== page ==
|Publication number||US3216883 A|
|Publication date||Nov 9, 1965|
|Filing date||Sep 29, 1961|
|Priority date||Sep 29, 1961|
|Publication number||US 3216883 A, US 3216883A, US-A-3216883, US3216883 A, US3216883A|
|Inventors||Philip C Bick, Carl G Cash|
|Original Assignee||Flintkote Co|
|Export Citation||BiBTeX, EndNote, RefMan|
|Patent Citations (7), Referenced by (1), Classifications (11)|
|External Links: USPTO, USPTO Assignment, Espacenet|
United States Patent 3,216,883 FIRE RETARDANT BUILT-UP ROOFING Philip C. Bick, Passaic, and Carl G. Cash, Whippany, N.J., assignors, by mesne assignments, to The Flintkote Company, a corporation of Massachusetts No Drawing. Filed Sept. 29, 1961, Ser. No. 141,615 3 Claims. (Cl. 161163) This invention relates to an improved fire retardant built-up roofing and more particularly to a bituminous type built-up roofing which is light in weight as compared with the prior art fire retardant built-up roofing.
For many years bituminous type built-up roofs have been widely used. They usually consist of several overlapped layers of roofing felt adhered to the roof deck with nails and/ or hot mopped bitumen such as asphalt or tar. Over the several layers of felt there is an additional mopping of hot tar or asphalt and then granules are applied over this base. The granules used are usually slag or gravel which may be slate, marble chips or various types of rock. If there are enough layers of felt and a substantial thickness of granules, such a roofing may pass a Class A fire test as prescribed by the Underwriters Laboratory. For example, a Class A built-up roof for a deck with a slope of 0" to /2" in 12" comprises four or more layers of #15 asphalt felt hot mopped with asphalt and then flooded with more hot asphalt to receive the granules. There may be a first applicat-ion of slag, rock or the like of at least 175# per 100 sq. ft. of roofing, a second flood coat of asphalt, and a second application of granules of at least 225# per 100 sq. ft. of roofing. The total weight of this roofing is about 770# per 100 sq. ft. This roof has a Class A rating over a wood deck. For concrete or other decks the weight of the roofing may be somewhat less.
A bituminous emulsion has been used to prepare cold type built-up roofs. Vermiculite has been used in roofing products to aid in fire resistance. The present application relates to a new combination of known materials to yield a new result.
It is, therefore, an object ofthe present invention to provide a lightweight bituminous type built-up roof having substantial fire resistance.
It is a further object of the present invention to provide an improved bituminous type built-up roof which is lightweight and has substantial fire resistance.
It is a further object of the present invention to provide an improved fire resistant bituminous type built-up roof which insulates the roof deck from the suns rays by means of reflective insulation.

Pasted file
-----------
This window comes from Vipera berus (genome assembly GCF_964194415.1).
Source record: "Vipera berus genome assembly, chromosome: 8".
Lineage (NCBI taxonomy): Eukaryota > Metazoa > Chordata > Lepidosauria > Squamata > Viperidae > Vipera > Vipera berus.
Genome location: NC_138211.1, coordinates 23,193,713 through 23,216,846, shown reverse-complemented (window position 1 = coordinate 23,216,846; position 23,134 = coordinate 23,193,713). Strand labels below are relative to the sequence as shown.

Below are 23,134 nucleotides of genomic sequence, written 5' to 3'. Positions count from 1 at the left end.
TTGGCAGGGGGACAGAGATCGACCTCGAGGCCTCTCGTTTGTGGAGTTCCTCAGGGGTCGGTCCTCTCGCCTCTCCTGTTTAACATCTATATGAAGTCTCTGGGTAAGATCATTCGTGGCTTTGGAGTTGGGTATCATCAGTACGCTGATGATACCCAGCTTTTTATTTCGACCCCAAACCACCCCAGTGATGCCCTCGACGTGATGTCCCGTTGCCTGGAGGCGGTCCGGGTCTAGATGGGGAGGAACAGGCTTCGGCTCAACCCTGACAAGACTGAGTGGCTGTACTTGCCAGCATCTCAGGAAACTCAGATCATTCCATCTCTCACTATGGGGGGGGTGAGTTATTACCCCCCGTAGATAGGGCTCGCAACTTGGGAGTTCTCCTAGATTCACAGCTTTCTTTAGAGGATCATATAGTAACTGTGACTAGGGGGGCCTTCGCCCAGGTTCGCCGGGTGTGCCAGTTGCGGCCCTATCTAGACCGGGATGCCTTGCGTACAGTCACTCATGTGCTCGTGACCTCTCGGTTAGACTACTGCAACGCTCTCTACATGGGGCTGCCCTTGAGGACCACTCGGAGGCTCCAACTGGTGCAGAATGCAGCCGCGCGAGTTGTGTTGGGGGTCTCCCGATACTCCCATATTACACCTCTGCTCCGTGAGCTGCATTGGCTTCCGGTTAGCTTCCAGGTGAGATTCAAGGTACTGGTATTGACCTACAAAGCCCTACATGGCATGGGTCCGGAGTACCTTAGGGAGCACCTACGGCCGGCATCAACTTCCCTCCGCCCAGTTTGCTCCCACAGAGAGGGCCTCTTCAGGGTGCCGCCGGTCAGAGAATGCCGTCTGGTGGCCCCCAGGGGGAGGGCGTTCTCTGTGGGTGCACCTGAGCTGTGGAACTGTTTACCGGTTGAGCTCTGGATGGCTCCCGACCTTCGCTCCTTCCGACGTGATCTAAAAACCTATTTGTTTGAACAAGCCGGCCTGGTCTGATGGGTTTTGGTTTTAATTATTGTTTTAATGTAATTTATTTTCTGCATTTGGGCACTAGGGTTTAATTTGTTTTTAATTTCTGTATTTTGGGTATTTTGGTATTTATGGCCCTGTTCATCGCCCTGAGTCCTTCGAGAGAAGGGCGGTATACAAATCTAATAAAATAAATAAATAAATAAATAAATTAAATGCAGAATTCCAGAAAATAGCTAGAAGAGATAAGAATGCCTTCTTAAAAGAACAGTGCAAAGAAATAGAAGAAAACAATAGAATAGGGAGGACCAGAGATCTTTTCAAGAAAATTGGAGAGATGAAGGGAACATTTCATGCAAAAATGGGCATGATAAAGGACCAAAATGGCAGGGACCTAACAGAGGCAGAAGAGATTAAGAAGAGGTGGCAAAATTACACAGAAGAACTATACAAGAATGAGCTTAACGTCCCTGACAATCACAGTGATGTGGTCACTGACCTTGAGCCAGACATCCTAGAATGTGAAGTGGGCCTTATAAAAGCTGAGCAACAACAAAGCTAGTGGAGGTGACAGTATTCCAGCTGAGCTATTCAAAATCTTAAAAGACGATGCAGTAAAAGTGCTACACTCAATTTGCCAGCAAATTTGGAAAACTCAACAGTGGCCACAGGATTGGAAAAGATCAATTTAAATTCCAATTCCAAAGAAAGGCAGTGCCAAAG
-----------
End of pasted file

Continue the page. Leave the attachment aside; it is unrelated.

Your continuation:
These and other objects are attained by the present invention which relates to a built-up roof comprising a felt, a static bituminous emulsion and a top layer of vermiculite.
The vermiculite used for the roof surfacing may be either unexpanded or partially expanded, natural or colored vermiculite. Preferably in unexpanded form the vermiculite has a size in the range A to #20 mesh. The commercial grades which are preferred for this use are the coaresr grades, :such as the African grades known in the trade as #3 or #4. The reason the coarser grades are preferred is for their lower bulk density and lower number of dustlike fines. The approximate grading and density of these preferred grades in the crude state are:
3,216,883 Patented Nov. 9, 1965 Grade Screen Size Loose Density,
#3 -6 +12 mesh 40 #4 ie +12 mesh 37 African vermiculite is a common name applied to a variety of vermiculite which is an alteration of phlogopite mica; whereas domestic vermiculite is a common name applied to a vermiculite which is an'alteration of biotite mica and which is generally found in Montana and South Carolina. The grade numbers mentioned in this application relate to particle size classification of the vermiculite granules and various particle size classifications are commonly used for the commeroially produced varieties of vermiculite. For a more complete description of African vermiculite see Micafil VermiculitePhysical Properties; Bulletin M-7; The Vermiculite Association, Inc., Rego Park, New York; March 7, 1961.
As is well known, vermiculite expands or exfoliates upon being subjected to elevated temperatures, such expansion generally commencing at about 300"v F. with maximum expansion being attained at about l400 F. When the vermiculite is heated at temperatures above 1400 F. up to about 2000 F., little or no additional expansion occurs as contrasted to heating at 1400 F., indicating that complete expansion occurs when the vermiculite is treated at temperatures of 1400 F. and above for the necessary period of time. (See United States Patent No. 2,868,735.) By the term partial expansion, as used in this application, it is meant that the vermiculite is subjected to treatment at a temperature above the temperature at which expansion commences (ab-out 300 F.) and below the temperature at which full expansion occurs (1400 F.). Another way of defining partial expansion is that degree of expansion of vermiculite granules which is more than /3 and less than of full expansion.
The base sheet may be any sheet used for roofing purposes and preferably a type known in the trade as cold process roofing felt which is an asphalt saturated sheet coated on both sides with asphalt and dusted with a parting agent such as mica. The felt is applied to the roof deck in any well known manner including the use of nails if the deck is nailable and/or by the use of an adhesive such as an asbestos fibrated asphalt cutback adhesive. There should be at least one ply of felt and preferably tw-o plies. The coating is a static emulsion and preferably a clay-type asphalt emulsion wherein the clay is the emulsifying agent. This type of emulsion is Well known and is characterized by its static properties (i.e. its resistance to flow under heat).